The Ohio Department of Transportation
Help is on the way for drivers in Columbus, Ohio, at the I-70/I-71 split – a highly congested area comprised of overlapping merges both entering and leaving the downtown area. Identified by the Ohio Department of Transportation (ODOT) as a High Crash Location, a multi-billion dollar, six-phase project – called the Columbus Crossroads Project – is underway to completely rebuild and improve the split. B&N is leading the design of Phase 3, referred to as the East Trench Project.
Built in the 1960s to accommodate an average of 125,000 vehicles per day, the interchange now regularly carries 175,000 vehicles per day. According to ODOT, the split is one of the most congested areas in the state, ranked fourth statewide in terms of crashes and congestion, averaging two crashes a day.
As part of the East Trench Project to improve the 70/71 corridor, B&N:
Several existing access points to and from I-71 will be eliminated. To connect the community to the new or reconstructed interstate access points outside of Phase 3, B&N designed the conversion of two streets – Parsons Avenue and Lester Drive – into one-way, urban avenues.
Citizens communicated that the bridges over I-71 connecting downtown to their neighborhoods are the most important aspect of the 70/71 redesign. B&N coordinated with ODOT during the public involvement phase to determine the preferred bridge designs and aesthetics. The resulting design incorporates architectural elements reflecting the historic surroundings, wide sidewalks to accommodate pedestrians and bicycle facilities that connect the eastern neighborhood to the downtown bike routes.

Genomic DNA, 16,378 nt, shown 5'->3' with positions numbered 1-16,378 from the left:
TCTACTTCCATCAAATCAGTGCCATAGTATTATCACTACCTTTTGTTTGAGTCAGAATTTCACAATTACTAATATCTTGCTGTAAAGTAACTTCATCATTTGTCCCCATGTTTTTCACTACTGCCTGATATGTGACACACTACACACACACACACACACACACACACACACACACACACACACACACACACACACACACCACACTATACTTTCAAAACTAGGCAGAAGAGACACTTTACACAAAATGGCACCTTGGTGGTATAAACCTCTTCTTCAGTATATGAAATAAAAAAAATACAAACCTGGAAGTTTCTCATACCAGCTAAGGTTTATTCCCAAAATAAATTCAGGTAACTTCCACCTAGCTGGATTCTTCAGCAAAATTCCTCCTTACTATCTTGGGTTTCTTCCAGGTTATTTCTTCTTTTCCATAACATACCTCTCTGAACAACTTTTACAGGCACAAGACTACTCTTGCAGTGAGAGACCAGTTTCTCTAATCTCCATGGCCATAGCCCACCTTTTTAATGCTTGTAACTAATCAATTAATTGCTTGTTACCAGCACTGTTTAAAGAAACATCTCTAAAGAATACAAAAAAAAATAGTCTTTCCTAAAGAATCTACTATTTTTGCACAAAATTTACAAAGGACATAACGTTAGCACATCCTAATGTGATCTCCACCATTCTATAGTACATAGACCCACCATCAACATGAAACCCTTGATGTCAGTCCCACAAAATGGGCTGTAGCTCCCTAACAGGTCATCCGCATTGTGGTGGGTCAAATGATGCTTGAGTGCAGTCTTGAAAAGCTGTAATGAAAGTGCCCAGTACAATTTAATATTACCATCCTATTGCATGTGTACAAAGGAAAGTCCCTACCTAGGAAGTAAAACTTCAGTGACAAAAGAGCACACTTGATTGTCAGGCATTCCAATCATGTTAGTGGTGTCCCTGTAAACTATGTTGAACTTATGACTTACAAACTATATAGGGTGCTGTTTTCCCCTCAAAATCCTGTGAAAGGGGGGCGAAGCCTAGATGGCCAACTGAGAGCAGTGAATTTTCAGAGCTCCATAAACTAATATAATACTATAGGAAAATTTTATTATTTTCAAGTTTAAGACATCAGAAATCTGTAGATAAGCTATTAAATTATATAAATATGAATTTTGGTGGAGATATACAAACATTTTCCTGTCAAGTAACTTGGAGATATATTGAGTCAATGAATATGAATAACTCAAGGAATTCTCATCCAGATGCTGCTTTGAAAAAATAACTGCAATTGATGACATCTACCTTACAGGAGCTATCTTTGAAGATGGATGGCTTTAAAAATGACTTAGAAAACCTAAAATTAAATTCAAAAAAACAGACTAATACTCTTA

Throughout the planning process, ODOT also emphasized a Complete Streets approach to roadway design in order to accommodate pedestrians and bicyclists and link downtown neighborhoods. Steps to creating a Complete Streets network were identified during the public involvement phase. Tree-lined urban avenues, a pedestrian scale buffer wall that separates the roadway from adjacent properties, pedestrian-level lighting, bicycle lanes throughout the corridor and enhanced intersections with brick sidewalks and crosswalks will be constructed to provide Complete Streets enhancements.
B&N’s design of this highly visible and complex project provided an opportunity to improve safety and reduce congestion for thousands of motorists, while also enhancing downtown neighborhoods. The B&N team is expected to complete the final design of the East Trench by early 2015. Transportation Review Advisory Council (TRAC) funding for construction is scheduled for 2023.